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wessy

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  • Location
    West Yorkshire
  • Interests
    LNWR; LYR; independent South Wales railways.

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  1. Rod, There are two photos of 1457 on an auto train at West Kirkby in 1954 (taken by Casserley) in the book 'Railway stations of Wirral'. This was published by the Merseyside Railway History Group in about 1990. If you have not got this paperback it is worth tracking down as it is full of lovely photos of all the lines on the Wirral. ISBN 1899241 1 02 7. Also, I have looked in my reprint of the 1948-50 ABC and another 14xx is listed at 6C Birkenhead - 1417. Stay safe and best wishes, Tim Birch
  2. Although JPL don't have a website, they now do have a presence on eBay.
  3. If you want an acrylic paint for ease of application, Tamiya 'German Grey' produces a nice darkish colour but not so dark that it sucks all the light into it.
  4. In July 1877 Mary Ann Croft was travelling south on the LNWR mainline from her home near Lancaster. She was with her husband and young son. Approaching Betley Road south of Crewe she changed places with her husband and shortly after was decapitated by a 22'4'' iron channel bar which had been dislodged in a wagon of a passing north bound goods train from Wednesbury. The subsequent enquiry noted that the two wagons of iron channel had been loaded at Wednesbury and the bars were in three layers with the ends of the bars extending over ends of the wagons alternately. They were not chained or roped. There was no suggestion that there was anything wrong with this practice, but rather that more care should have been taken to ensure that the load was packed in a way to prevent movement. Does anyone know when chaining and roping of loads became obligatory?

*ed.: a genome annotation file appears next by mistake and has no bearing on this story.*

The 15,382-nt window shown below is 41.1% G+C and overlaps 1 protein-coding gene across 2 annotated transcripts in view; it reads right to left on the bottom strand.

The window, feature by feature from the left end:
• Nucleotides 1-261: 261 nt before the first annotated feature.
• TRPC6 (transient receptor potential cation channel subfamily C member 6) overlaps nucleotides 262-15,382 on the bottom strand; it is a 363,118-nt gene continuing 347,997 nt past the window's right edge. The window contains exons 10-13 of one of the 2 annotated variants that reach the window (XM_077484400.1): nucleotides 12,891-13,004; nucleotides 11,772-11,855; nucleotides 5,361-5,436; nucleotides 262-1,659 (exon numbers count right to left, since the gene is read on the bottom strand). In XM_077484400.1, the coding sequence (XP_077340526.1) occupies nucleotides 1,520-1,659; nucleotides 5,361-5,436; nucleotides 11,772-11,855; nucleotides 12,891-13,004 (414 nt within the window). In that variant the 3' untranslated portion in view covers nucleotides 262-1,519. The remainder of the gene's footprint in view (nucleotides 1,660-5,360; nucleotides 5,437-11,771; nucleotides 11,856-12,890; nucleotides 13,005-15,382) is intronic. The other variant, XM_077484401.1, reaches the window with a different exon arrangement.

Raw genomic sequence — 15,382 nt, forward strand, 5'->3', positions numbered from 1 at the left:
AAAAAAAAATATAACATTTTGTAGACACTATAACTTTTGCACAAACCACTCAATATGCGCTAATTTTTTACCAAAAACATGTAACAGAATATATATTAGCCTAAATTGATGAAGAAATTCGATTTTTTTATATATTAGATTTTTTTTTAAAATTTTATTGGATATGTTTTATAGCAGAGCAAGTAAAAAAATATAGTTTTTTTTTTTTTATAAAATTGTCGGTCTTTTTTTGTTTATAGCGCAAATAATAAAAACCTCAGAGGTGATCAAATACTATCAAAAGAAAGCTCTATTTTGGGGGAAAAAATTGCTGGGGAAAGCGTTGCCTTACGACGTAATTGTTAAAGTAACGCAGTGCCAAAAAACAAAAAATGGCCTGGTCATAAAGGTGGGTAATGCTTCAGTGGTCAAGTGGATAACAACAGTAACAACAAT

5. An alternative to Amazon is ABE books which links to independent book sellers. There is a copy on there at the moment for £35. https://www.abebooks.co.uk. Just put 'Abbotsbury' into the key word search.
  6. Here is another entry received over the weekend, but only being posted now. This is a 7mm scale model of a 'Special Tank' as it would have been in the 1890s. The entry is submitted by Julian Trott (who says he lurks occasionally on RMWeb) and it was built by his late father Steve Ross, from an Eric Underhill kit. Later these were sold by ABS under the 'Zero Zephyrs' label and now seem to be unobtainable.
  7. Ritchie, Take a look at the LNWR Society web site to find out more! www.lnwrs.org.uk
  8. Stephen Kingett has entered the competition with this 3.5" gauge locomotive with joy valve gear and superheater. She is modelled in original 1907 livery with a Whale tender. Stephen has built her over the last eight years.
  9. No, you have not missed something. My post would have been better if point 4 had said '...to be displayed on RMWeb.'